May 1896
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Month May 1896

Patriotic Mr. Day

AC 1896-05-09 p10 thumb

THE CONSTITUTION, ATLANTA, GA. SATURDAY, MAY 9, 1896.

A Civic Insignia for Atlanta Seems To Be His Fad.

HIS UNIQUE COLOR SCHEME

The Sanitary Committee Considers the City Flag, but the Aldermanic Board Wants More Light.

The aesthetic taste of Councilman Thomas Day will receive a sore shock when council again assembles, and a fond hope which he as been sacredly treasuring during the past fortnight may be dashed to earth.

In his patriotic zeal, Councilman Day introduced an ordinance before the general municipal assembly several weeks ago. As carefully recorded upon the big ledger of Clerk Phillips the ordinance read in toto:

“By Councilman Day, an ordinance establishing the flags and colors of the city of Atlanta.

“Whereas, the city of Atlanta has no authorized flag or ensign, and whereas, it is fitting that such should be established in accordance with the ancient custom of independent municipalities, therefore be it resolved by the mayor and general council of the city of Atlanta that the following shall be the forms, devices and colors of the civic flag, ensign and pennant of the city of Atlanta:

“That the colors in the several forms shall be yellow and blue, of hues or tints expressed upon the pattern, and the exact copy of which is hereby directed to be placed on file in the office of the clerk of the council and displayed in the city hall marked: ‘Approved colors of the city flags of Atlanta.’ ”

Councilman Day is one of the most patriotic members of the municipal assembly. This ordinance was the outspoken token of that higher valor which is indicative of statesmanship, and exemplifies inspiring instincts. Since his election, Councilman Day had long regretted the sad neglect which caused Atlanta to be without a flag. In his broad knowledge of effects the councilman had divined that nothing would be more ennobling of the boys and girls of Atlanta than some symbol of her progress, some material emblem of her wonderful prosperity, some flaming insignia to which the people of Atlanta could point with pride and proclaim lasting allegiance to its colors.

Just what colors these should be the aesthetic councilman could not at first decide.

It was one day in early spring when the silhouette of the doughty wardsman fell athwart the desk of Clerk of Council Phillips, and that official pushing his pen behind one ear asked what service could be rendered.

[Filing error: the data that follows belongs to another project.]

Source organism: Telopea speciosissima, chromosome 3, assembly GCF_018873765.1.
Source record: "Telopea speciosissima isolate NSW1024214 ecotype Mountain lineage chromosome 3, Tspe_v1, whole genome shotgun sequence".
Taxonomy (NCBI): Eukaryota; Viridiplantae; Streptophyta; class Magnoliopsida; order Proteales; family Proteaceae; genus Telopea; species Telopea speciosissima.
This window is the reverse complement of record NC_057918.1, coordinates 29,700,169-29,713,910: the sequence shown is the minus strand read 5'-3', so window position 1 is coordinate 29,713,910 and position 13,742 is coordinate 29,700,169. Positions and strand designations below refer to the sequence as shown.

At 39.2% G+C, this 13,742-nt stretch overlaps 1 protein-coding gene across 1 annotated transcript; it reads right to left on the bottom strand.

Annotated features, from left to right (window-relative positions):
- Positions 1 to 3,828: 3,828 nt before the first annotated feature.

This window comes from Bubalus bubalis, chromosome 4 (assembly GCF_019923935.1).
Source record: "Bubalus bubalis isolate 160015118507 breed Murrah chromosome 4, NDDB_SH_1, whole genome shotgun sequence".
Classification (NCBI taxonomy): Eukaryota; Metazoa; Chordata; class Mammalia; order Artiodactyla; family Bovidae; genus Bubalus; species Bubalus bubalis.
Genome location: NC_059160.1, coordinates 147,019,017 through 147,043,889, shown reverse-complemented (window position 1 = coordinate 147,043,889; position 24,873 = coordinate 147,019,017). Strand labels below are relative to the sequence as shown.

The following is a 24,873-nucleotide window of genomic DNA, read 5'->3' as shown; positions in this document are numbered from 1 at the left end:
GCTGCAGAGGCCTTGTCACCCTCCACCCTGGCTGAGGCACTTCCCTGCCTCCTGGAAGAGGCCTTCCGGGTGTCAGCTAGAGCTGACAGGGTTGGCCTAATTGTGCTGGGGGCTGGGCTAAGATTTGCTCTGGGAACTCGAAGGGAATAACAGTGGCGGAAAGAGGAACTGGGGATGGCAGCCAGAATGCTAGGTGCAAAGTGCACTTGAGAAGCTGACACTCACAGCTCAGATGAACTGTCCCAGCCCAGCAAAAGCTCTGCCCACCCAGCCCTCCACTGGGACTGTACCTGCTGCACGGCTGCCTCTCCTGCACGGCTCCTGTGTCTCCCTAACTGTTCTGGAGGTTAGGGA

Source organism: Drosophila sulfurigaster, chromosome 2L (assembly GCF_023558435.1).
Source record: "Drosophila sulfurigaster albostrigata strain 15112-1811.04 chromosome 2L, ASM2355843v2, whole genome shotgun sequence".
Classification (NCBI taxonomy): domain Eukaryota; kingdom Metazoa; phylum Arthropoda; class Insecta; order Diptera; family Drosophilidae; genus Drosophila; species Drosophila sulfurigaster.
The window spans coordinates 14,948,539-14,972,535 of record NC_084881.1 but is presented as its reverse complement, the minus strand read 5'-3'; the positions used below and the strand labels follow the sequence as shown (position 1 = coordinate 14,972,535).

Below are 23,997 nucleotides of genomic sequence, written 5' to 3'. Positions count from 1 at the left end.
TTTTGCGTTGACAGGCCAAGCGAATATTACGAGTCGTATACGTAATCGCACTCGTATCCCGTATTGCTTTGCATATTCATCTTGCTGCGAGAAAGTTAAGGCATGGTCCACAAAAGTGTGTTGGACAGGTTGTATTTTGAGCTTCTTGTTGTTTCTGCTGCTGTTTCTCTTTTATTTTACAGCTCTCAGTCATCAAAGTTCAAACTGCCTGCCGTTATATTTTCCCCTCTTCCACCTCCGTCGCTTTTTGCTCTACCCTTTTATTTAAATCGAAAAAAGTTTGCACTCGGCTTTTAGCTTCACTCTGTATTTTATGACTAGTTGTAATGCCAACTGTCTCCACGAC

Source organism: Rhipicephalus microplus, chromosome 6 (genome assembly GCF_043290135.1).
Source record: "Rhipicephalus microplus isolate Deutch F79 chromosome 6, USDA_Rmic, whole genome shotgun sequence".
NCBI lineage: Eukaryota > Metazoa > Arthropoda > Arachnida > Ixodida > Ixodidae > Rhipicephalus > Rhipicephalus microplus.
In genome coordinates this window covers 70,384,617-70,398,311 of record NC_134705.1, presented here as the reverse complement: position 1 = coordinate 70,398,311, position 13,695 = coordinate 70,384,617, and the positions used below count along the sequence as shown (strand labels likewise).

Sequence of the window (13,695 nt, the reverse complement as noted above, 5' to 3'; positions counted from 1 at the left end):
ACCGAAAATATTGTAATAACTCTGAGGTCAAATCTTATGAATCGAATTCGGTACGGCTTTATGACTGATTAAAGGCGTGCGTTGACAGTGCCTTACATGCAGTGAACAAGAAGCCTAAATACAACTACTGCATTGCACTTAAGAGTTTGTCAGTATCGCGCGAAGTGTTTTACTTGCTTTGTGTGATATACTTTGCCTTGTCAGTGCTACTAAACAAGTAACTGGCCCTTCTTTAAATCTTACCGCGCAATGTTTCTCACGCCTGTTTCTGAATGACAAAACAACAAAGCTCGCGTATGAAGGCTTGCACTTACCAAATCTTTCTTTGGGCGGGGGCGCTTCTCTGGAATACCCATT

Councilman Day spoke in a voice full of serious contemplation and weighty deliberation:

“Phillips,” he said, “I have an idea.”

“Ah,” said the clerk, bending nearer with a look of wistful surprise.

“Yes, sir; I have an idea. Atlanta has no flag. Atlanta has no colors. Suppose some day the members of council should be called out in a body, as it often occurs; suppose there should be a public parade in which Atlanta ought to be represented, would it not be well for some emblematic colors to be displayed; would it not be meet and proper for us to fly our flag?”

“In truth that is an idea – an idea most meet and proper,” replied the clerk.

“Then,” continued the councilman, “why not write to some of the larger cities and find their flags and devices. This must be done at once.”

In accordance with this expressed wish Clerk Phillips issued a letter to many cities. Immediate replies were received. For the most part the larger cities did not have flags, but some samples were sent, and these were presented to Councilman Day.

The councilman supplemented these with a collection of colors which would dazzle an artist. He spread out before him all cardinal colors and as many shades and mixtures as could be gathered. Councilman Day first thought of red, but this was too flaring, and he decided to select something more austere. He had the colors arranged in their prismatic form, red, orange, yellow, green, indigo, violet. The councilman skipped orange, as it was not positive enough. It was yellow he decided upon, signifying the fading of all things bad in the city politic. Councilman Day is not a decadent, and his selection of this hue had no reference to degeneracy in any form. He wished another color and fixed upon blue, signifying hope – the blue of the skies.

In accordance with this his ordinance was framed and duly presented to council. Here it was read once and referred to the ordinance committee. Considering it in all its lights the committee reported favorably and returned it to council.

It was read the second time and referred to the sanitary committee. Councilman Day lifted his eyebrows in mild surprise. He could not understand what connection ditches and dirt could have with the glorious colors of the city of Atlanta. But Mayor Pro Tem. Hirsch was wanting in sentiment and ordered the matter to be considered by the sanitary committee.

At the last session of council Chairman Thomas, together with other matters of sanitation, reported on the color question. It was acted upon favorably by council and sent up to the aldermanic board. In the meantime it had chanced to fall into the hands of the mayor and he wrote his approval thereon. Yesterday it came up to be considered by the aldermanic board.

The flag was discussed from an artistic standpoint. Some of the members of the board did not like the yellow.

“Make it green,” said Mr. Colvin.

“Black would be better,” put in Colonel Howell.

Inasmuch as there were no colors with the ordinance, and inasmuch s there no drawing of the flag, nor anything to to show its device the alderman decided to refer it back to council. This disapproval will be a serious shock to the patriotism of Councilman Day. It will necessitate another sharp struggle for his colors.